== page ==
The fund first awarded smaller medal bonuses at last year’s world championships in Istanbul. Jordan Burroughs, the top-ranked wrestler at 74 kilograms, took home $50,000 for the gold, while Jake Varner, Adeline Gray and Ali Bernard each got $15,000 for bronze medals.
“The great thing about good wrestlers is that they’re just cocky,” Novogratz said of first introducing the bonus offer to his team. “They were like, ‘Hey, thanks.’ Not ‘Thank you for doing it,’ but ‘Thank you for the money. Here’s my checking account.’”
Among those in finance with wrestling backgrounds are Tavoso; Apollo Global Management LLC co-founder Joshua Harris, who wrestled at the University of Pennsylvania and co-owns the National Basketball Association’s Philadelphia 76ers; John Thain, chairman and chief executive officer at CIT Group Inc., who was captain of his high school team; Henry Kravis, who runs the private-equity firm KKR & Co.; and Stephen Friedman, the former Goldman Sachs Group Inc. chairman, who was an Eastern Intercollegiate Wrestling champion at Cornell in 1959.
“Wall Street is about not being scared and wrestling is about learning how to not be scared,” Novogratz said. “Anyone who has worked on Wall Street and doesn’t think it’s tough is out of their mind. Wrestling prepares you for tough environments.”
Beat the Streets, which was created in 2002, is taking on another difficult environment in bringing wrestling to New York City’s at-risk kids. The program has worked with the city’s public school system to put mats in about 75 high schools and 60 middle schools, reaching 3,000 kids. The Wall Street community provides about $1 million to $1.5 million per year for the initiative, Novogratz said.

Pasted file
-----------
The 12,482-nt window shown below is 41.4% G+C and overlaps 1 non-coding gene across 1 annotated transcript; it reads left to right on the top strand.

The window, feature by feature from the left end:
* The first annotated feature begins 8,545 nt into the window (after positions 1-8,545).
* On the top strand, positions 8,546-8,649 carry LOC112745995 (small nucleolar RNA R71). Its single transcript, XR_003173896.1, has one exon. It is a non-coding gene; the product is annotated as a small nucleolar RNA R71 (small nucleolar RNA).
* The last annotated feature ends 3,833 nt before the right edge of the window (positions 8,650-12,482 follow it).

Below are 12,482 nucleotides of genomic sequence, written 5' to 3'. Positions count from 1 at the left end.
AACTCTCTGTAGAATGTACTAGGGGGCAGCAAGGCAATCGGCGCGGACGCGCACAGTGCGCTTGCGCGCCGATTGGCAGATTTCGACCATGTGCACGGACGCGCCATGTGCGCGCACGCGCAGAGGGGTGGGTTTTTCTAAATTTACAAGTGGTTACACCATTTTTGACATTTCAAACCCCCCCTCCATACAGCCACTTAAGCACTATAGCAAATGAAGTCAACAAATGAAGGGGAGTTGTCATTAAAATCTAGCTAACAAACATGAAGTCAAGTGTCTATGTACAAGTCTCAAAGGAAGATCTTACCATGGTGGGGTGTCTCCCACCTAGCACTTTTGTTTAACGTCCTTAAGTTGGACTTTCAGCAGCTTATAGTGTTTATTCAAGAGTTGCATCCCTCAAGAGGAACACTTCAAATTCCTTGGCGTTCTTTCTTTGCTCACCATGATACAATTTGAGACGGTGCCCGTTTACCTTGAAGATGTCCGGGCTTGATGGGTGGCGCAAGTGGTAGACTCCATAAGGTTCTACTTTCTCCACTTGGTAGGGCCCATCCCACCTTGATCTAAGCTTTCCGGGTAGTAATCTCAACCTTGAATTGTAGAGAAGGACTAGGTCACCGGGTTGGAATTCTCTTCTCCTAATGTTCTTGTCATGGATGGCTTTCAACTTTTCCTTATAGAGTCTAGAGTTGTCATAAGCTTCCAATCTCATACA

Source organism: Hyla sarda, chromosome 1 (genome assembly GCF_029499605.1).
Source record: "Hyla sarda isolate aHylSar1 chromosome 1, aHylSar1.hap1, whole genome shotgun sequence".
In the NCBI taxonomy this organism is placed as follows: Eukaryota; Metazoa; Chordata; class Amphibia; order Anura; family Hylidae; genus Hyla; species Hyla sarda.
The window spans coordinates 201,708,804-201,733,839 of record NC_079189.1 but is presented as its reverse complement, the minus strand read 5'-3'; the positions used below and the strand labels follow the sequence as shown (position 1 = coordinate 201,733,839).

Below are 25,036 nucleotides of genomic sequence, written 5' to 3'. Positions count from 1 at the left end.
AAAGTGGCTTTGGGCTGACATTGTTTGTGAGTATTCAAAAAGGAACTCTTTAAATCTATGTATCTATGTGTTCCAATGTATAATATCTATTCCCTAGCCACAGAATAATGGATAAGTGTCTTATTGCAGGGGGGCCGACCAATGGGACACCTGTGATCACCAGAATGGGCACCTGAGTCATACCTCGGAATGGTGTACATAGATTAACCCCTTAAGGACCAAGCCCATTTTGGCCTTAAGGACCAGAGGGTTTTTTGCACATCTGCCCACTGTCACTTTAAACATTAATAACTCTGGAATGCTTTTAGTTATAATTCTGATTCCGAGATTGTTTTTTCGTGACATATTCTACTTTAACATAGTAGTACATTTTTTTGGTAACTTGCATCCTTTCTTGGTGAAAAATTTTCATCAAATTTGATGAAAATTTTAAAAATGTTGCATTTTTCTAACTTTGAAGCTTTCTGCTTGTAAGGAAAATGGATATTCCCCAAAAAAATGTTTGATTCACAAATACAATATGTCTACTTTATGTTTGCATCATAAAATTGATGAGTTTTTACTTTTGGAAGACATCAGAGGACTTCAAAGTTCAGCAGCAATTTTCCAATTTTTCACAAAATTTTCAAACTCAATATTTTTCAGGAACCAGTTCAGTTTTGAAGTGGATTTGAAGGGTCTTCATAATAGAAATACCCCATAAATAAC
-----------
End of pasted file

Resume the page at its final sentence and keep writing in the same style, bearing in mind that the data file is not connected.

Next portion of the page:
“As a sport we usually don’t struggle with the ‘what’ so much as the ‘how,’” Rich Bender, executive director of USA Wrestling, said in a telephone interview. “Wall Street, and in particular, Mike Novogratz, has helped us with that how.”
Calling inner cities the “next frontier for our sport,” Bender said Beat the Streets had expanded to more than a dozen other cities and that USA Wrestling would like to expand it to “every metropolitan area in America.”
USA Wrestling has an annual operating budget of $9.5 million and Wall Street has about $1 million worth of impact on the organization’s budget, Bender said.
The men’s freestyle team finished third at the 2011 world championships. USA Wrestling is competing in 17 events in London: seven in men’s freestyle, four in women’s freestyle and six in Greco-Roman.
Novogratz, whose firm manages about $46.4 billion in private equity, hedge funds and other assets, said six medals for USA Wrestling would be a good Olympics because of the stiffness of the competition. Still, he wants the best from his team, regardless of the financial consequences for him and the other stewards.
“If there are 10 gold medals I will write a check with a big smile on my face,” Novogratz said. “I’ll be the happiest poor guy in London.”